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One of World War II's most-kept secrets was WASP, the organization of Women's Airforce Service Pilots. This team of badass ladies played an intricate role in WWII, taking over male pilot's jobs in order to free male pilots to fight oversea. Recently, their right to have their ashes buried at Arlington National Cemetary has been revoked.  

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This comes as a particularly harsh blow, as WASP has had a long history of fighting for military rights and recognition. 70 years after the war ended, the fight still rages on for proper recognition. Four decades of lobbying finally earned the WASP's veteran status in 1977 under public law 95-20. 

 WASPs Arlington

In 2009, President Obama signed a bill awarding the WASP the Congressional Gold Medal. However, in March, Secretary of the Army John McHugh disagreed with their military contribution, claiming that WASPs should never have had burial privledges.  Their eligability was revoked and despite their service, these brave women can’t qualify for military burial honors.  

38 WASP women lost their lives fighting. But due to the fact that they weren't strictly a part of the military, they were not guaranteed the rights of veterans. If a woman pilot was killed while on duty, her family had to pay for her body to be shipped home. They couldn't have an American flag draped over their coffin or hang a golden star in their window to show the sacrifice they had made.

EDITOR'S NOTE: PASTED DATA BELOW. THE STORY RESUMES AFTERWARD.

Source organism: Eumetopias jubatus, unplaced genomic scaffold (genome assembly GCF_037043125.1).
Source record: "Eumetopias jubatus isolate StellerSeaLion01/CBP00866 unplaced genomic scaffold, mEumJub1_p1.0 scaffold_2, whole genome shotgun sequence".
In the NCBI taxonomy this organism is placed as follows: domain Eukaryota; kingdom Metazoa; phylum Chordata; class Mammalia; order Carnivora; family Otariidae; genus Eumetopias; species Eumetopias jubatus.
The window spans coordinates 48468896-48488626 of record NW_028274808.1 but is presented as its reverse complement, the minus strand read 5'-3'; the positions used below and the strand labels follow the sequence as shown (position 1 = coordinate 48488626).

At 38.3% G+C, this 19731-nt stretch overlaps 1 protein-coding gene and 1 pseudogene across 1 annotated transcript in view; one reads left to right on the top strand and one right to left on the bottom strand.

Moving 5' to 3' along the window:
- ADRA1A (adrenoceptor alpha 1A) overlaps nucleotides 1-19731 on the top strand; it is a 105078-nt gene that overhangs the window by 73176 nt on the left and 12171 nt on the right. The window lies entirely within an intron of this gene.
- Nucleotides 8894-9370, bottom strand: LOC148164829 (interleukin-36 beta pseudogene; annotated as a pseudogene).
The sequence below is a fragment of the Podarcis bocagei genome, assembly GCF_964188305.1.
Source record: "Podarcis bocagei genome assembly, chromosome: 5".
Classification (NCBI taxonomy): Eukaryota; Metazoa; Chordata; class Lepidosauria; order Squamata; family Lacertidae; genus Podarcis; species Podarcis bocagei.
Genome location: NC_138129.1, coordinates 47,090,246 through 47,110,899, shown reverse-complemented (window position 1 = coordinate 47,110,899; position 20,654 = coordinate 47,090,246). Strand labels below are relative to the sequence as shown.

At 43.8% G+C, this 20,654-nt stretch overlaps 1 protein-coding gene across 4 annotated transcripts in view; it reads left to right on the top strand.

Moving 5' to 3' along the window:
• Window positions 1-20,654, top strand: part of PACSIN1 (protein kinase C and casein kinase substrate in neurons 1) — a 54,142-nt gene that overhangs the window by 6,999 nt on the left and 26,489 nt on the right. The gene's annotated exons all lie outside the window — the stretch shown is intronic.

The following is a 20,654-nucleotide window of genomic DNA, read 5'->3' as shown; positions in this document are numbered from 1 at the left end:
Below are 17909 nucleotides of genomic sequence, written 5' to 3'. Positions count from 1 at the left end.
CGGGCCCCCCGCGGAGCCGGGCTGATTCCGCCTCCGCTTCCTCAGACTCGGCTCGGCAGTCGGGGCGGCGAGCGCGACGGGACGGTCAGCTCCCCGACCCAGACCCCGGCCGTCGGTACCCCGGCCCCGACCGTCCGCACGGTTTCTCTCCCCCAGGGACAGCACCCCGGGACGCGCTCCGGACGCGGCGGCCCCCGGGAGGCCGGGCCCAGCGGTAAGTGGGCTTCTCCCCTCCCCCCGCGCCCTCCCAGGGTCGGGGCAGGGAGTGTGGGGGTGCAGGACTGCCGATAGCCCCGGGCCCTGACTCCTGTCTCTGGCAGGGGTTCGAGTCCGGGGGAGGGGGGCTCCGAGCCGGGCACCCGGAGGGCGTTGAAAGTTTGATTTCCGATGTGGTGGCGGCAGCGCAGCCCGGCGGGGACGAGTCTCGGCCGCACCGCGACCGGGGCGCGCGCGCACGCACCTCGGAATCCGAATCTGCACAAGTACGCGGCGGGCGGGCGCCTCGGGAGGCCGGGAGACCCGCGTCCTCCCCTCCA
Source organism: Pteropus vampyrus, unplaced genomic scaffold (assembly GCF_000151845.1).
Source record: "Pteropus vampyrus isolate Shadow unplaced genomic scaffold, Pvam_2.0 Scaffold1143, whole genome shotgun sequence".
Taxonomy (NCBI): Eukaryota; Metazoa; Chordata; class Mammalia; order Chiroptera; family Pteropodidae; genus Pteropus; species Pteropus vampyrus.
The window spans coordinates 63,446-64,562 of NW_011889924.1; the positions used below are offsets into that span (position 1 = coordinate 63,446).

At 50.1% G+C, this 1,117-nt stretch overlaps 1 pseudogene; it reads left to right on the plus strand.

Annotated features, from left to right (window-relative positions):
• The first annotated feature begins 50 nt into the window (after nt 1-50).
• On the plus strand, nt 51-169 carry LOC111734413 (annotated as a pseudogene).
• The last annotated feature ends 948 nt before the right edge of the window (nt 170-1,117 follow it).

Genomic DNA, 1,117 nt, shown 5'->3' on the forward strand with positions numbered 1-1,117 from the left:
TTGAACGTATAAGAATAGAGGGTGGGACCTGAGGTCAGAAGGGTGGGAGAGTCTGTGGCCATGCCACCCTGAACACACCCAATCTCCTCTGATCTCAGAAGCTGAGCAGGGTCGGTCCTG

To add insult to injury, after the war the WASP records were classified and America forgot about the brave acts these women performed. In 1970, the Air Force announced that women would be accepted into the pilot training program, and the media announced it as though it were for the first time. This caused WASP and their supporters to stand up and fight for recognition. President Jimmy Carter finally signed a bill that granted the WASP corps full military status.

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In April 2015, Elaine Harmon and Betty Tackaberry Blake, the last surviving members of the first graduating class, passed away. Elaine Harmon's family is fighting back, asking people to sign a petition that grants the remaining members eligibility for a final resting place in Arlington. 

Click here to sign the petition! 

If you'd like to learn more, you can visit waspmuseum.org

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